Brendan Buckley is a bi-racial, ten-year-old scientist who studies Tae Kwon Do and keeps a top-secret notebook filled with questions he intends to spend the summer answering. He has adventures with his good friend, the mischievous and charming Khalfani, and spends time with his feisty paternal grandmother, Gladys. When he unexpectedly meets his white grandfather, Ed DeBose, for the first time at a rock collector’s event, many of the questions begin to revolve around this man his mother refuses to speak about. The biggest mystery, one that he feels very deeply, is why Ed turned his back on his daughter and the grandson he never met.
In Brendan Buckley’s Universe and Everything in It, Brendan’s life is full, his parents clearly love him, his hobbies keep his mind active, but like many of us who come from bi-racial or cultural families, he wonders about this other part of him, and thinks that this other grandfather might hold a key.
In the end Brendan comes to realize some very important things, and authentic to his character, he expresses them within a scientific context. My favorite is a revelation he comes to near the end of the book: “I thought again about what minerals had taught me. A mineral’s color was important, but it was only part of what made it what it was. The color on the inside — what you learned by scraping the mineral against a hard surface — told you much more about what the mineral actually was.” And lucky for us, Brendan has his own scrapes and we find out just how strong this young man is.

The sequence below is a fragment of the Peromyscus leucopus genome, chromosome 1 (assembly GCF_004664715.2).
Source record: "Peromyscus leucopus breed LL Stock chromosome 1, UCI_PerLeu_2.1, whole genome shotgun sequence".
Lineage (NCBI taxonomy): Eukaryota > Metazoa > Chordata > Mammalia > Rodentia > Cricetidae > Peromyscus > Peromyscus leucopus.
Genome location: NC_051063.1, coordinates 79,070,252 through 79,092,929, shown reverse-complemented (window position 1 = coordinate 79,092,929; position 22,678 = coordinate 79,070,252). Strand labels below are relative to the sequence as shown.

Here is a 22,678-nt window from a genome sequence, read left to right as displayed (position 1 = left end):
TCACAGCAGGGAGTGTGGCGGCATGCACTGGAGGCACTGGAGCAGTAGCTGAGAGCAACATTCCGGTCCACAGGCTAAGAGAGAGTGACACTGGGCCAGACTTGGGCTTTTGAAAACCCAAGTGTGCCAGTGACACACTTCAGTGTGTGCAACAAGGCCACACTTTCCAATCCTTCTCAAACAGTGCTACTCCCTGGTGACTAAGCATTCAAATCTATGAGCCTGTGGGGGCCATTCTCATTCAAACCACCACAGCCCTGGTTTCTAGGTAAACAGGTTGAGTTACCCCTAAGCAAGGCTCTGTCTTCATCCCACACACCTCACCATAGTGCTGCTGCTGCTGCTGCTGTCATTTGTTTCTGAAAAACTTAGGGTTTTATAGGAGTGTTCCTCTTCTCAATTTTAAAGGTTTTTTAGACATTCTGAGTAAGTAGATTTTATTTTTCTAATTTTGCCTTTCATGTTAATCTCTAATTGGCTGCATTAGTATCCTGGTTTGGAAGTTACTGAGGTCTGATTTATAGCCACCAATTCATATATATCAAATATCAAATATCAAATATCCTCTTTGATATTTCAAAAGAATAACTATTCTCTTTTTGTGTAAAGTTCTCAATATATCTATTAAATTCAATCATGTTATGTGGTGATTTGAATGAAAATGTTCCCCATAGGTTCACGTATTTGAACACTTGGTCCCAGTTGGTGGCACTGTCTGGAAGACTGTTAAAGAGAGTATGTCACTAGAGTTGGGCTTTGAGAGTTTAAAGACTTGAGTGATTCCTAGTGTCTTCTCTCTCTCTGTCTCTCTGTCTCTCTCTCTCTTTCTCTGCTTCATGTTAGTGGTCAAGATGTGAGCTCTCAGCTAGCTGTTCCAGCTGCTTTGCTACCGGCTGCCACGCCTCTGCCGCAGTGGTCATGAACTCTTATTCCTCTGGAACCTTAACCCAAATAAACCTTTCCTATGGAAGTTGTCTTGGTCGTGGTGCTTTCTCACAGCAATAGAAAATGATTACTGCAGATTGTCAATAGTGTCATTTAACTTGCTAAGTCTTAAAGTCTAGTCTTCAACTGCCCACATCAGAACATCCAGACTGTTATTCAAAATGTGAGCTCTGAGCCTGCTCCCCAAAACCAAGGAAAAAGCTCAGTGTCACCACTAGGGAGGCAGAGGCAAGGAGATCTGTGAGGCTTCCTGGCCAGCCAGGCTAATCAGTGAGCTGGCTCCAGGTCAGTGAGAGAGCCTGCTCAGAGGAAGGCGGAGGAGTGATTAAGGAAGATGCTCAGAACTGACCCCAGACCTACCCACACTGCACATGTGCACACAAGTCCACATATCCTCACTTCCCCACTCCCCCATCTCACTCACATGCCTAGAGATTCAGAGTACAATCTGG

Author Sundee Frazier manages to capture a boy’s voice and thoughts authentically (I have a ten-year-old myself, and it’s right on the money) and even as an adult reader I found I could identify with him. From the beginning she establishes what Brendan wants, and the conflict builds to the powerful and emotional conclusion, with the young protagonist growing along the way. I was particularly struck with the tension of the scene in which Ed is trapped beneath a landslide and young Brendan has to go for help which involves driving his grandfather’s stick shift truck. I could feel my heart in my throat as I had nightmares about just this kind of incident when I was a child.